Curious happenings at KNM

This article first appeared in The Edge Malaysia Weekly, on July 5, 2021 - July 11, 2021.
Curious happenings at KNM
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THE situation at KNM Group Bhd (KNM), the darling of the Malaysian oil and gas (O&G) industry in the 2000s, appears to have darkened considerably in recent months.

After its extraordinary general meeting last Tuesday, KNM told Bursa Malaysia that its shareholders had rejected its proposed private placement of up to 987.52 million new shares, or 30% of its issued share capital, to raise RM167.9 million. It was the group’s fourth private placement in the span of two years, in a continued attempt to improve its balance sheet.

The shareholders’ rejection of the resolution signifies that the O&G equipment and services provider will have to find other ways to pare its debts, as well as to raise funds for its working capital, as underlined in the proposal.

This is in spite of the fact that KNM has raised RM134.05 million in its three placements held between June 2019 and Jan 15, 2021.

To begin with, it gives rise to the question as to why shareholders were not in favour of the group’s recapitalisation exercise, which is clearly a critical step for the company to improve its books.

Did the sudden resignations of its board of directors and audit committee between December and June — which in itself raises questions — have something to do with it?

The first of the many resignations was that of non-independent non-executive director, Mohd Rizal Bahari Md Noor, on May 31, 2021. Mohd Rizal had earlier left his position as audit committee member on Dec 2, 2020.

On June 26, three board members, who also make up the audit committee, resigned. They are independent and non-­executive director Datuk Dr Khalid Ngah, non-independent and non-executive chairman Datuk Ab Halim Mohyiddin as well as non-executive director and audit committee chairman Soh Yoke Yan.

On the same day, executive vice-chairman Gan Siew Liat also resigned. Gan is the spouse of the founder and former CEO of KNM, Lee Swee Eng. Lee retired suddenly after 30 years on July 9, 2020.

The husband and wife jointly hold the single largest block of shares in KNM through their private vehicle, Inter Merger Sdn Bhd.

The exodus leaves group CEO Tan Koon Ping, who was formerly chief financial officer,  and newly redesignated executive director Flavio Porro, who was joint managing director of KNM’s unit Borsig Group, as the only board members.

Note that the day before the shareholders’ meeting, KNM had withdrawn four other resolutions calling for the reappointments of four of its directors to the board — Gan, Ab Halim, Mohd Rizal and Khalid.

The fact that the four had offered to stand for re-election but withdrew at the last minute and resigned instead suggests there was something amiss at the company.

Adding on to the confusion are the shifts in its controlling shareholders’ portfolio.

According to KNM’s Annual Report 2020, retired founder Lee and his spouse Gan directly held 3.34% and 1.19% respectively as at April 22, 2020. Their private vehicle, Inter Merger, held another 8.52%.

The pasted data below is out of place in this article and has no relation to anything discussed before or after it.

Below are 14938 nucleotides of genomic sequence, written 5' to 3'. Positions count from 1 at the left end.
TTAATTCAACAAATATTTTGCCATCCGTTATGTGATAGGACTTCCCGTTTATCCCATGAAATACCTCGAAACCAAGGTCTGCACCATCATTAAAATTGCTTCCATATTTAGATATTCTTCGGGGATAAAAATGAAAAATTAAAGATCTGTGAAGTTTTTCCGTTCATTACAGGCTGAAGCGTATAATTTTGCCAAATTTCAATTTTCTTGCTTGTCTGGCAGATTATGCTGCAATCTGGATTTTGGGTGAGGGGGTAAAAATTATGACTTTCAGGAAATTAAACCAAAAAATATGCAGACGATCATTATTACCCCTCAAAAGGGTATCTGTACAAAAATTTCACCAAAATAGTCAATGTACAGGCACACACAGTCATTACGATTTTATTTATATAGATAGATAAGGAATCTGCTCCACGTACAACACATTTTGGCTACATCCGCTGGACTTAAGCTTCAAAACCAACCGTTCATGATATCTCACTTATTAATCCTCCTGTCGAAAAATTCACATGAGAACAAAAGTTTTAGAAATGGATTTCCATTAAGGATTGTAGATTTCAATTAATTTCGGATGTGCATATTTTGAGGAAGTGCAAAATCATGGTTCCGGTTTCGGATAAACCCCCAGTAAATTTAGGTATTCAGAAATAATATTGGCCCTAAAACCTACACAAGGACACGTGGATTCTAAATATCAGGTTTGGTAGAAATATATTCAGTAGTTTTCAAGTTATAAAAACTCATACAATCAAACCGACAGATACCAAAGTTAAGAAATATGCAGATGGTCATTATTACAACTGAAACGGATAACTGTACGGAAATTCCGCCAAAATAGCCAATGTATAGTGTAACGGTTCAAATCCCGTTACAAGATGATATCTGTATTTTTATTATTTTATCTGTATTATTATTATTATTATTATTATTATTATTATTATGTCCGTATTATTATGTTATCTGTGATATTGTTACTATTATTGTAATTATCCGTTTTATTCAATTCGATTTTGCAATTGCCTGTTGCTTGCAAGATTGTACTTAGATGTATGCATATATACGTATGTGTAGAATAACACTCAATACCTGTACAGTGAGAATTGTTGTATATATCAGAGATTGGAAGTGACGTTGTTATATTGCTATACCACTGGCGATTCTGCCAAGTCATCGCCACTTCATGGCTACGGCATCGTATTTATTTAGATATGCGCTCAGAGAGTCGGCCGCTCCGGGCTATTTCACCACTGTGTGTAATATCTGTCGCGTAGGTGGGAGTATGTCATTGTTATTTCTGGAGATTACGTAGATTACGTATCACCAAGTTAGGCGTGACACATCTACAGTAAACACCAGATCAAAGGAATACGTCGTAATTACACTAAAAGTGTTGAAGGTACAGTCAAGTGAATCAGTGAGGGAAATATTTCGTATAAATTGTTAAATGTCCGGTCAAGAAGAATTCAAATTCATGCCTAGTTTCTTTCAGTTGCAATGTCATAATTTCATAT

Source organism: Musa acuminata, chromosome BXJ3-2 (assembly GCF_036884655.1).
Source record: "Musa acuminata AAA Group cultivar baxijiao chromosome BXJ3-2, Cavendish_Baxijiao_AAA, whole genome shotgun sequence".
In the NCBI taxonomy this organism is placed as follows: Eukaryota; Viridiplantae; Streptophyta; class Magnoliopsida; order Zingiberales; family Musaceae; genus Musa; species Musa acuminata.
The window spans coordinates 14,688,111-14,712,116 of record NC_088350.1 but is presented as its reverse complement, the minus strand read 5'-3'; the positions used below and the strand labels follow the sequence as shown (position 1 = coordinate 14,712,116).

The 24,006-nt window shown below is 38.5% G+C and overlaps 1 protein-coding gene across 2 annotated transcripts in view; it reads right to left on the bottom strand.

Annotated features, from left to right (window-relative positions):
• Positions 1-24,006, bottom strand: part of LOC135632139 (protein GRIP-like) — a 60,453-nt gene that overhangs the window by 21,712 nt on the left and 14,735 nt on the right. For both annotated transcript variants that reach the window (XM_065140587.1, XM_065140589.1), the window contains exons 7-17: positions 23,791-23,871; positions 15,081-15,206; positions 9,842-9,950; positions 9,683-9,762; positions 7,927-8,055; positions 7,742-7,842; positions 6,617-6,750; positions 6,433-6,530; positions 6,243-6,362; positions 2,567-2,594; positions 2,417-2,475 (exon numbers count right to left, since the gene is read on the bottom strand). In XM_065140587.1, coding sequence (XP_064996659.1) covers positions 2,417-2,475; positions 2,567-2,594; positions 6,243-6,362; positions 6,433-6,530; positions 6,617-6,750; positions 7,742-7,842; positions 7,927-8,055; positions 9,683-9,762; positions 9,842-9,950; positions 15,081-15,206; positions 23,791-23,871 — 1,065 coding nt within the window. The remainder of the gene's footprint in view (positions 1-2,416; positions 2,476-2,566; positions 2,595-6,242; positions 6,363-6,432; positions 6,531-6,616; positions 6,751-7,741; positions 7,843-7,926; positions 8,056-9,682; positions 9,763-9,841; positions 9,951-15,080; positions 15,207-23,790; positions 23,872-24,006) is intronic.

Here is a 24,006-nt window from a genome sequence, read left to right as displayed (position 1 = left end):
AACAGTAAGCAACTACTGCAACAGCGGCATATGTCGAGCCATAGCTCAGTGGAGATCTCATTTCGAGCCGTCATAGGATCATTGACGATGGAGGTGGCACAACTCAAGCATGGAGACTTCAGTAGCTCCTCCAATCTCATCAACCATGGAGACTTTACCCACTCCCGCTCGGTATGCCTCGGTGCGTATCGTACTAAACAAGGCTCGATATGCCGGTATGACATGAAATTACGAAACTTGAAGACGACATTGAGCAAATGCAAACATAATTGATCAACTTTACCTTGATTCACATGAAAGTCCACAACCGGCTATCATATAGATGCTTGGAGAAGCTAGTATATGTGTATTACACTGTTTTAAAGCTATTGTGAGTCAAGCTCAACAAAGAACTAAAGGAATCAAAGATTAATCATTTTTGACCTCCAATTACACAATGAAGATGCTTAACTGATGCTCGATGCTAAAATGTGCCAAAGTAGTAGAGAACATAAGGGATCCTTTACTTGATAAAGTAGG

Bursa filings on June 22 show that Lee and Gan via Inter Merger had jointly undertaken off-market and open-market transactions of 36 million shares.

On the same day, Gan exercised the company’s share option and increased her direct holdings by an additional 10 million shares.

According to news reports, the Minority Shareholder Watch Group (MSWG) had sought an explanation from KNM on its employee share option scheme (Esos) allocation at its recent annual general meeting. According to the reports, MSWG raised the issue of why Gan and people connected to her had been allocated 87% of the total 91.976 million Esos shares issued and exercised last year.

The rejection of the private placement and departure of Gan together with the four other directors beg the question of who exactly is in control of KNM.

It comes at a time when the company’s fortunes are beginning  to dwindle.

For the first quarter ended March 31, 2021 (1QFY2021), KNM slipped into the red with a net loss of RM2 million, compared with a net profit of RM20.3 million in the same period last year and RM21 million in the previous quarter. Revenue fell 31.4% to RM231 million from RM336.6 million last year, and 30.1% quarter on quarter.

In a Bursa filing, the company attributed the poor 1QFY2021 performance to the pandemic, resulting in lower orders secured. It also attributed the loss to finance costs incurred in relation to construction projects within the group that have been expensed off. It also said despite a lower gross profit and a lower earnings before interest, tax, depreciation and amortisation of about RM42.87 million in 1QFY2021, it made 7.4% savings in general administration expenses, achieved in the current quarter on the back of leaner operating costs within the group.

KNM’s Asia and Oceania segment registered slower order replenishment and no contribution from its Thailand operations, while its European and American businesses faced lower orders and slow business activities with minimal operational fixed overheads.

The group told Bursa it expects a challenging outlook for FY2021 owing to the Covid-19 impact and that recovery would hinge on the rollout of vaccines, stability of the crude oil price and the resurgence of the pandemic particularly in Asia.

Last Friday, shares in KNM closed three sen lower at 18 sen after hitting a year-to-date high of 21 sen from 16 sen the week before, giving the company a market capitalisation of RM581.07 million.


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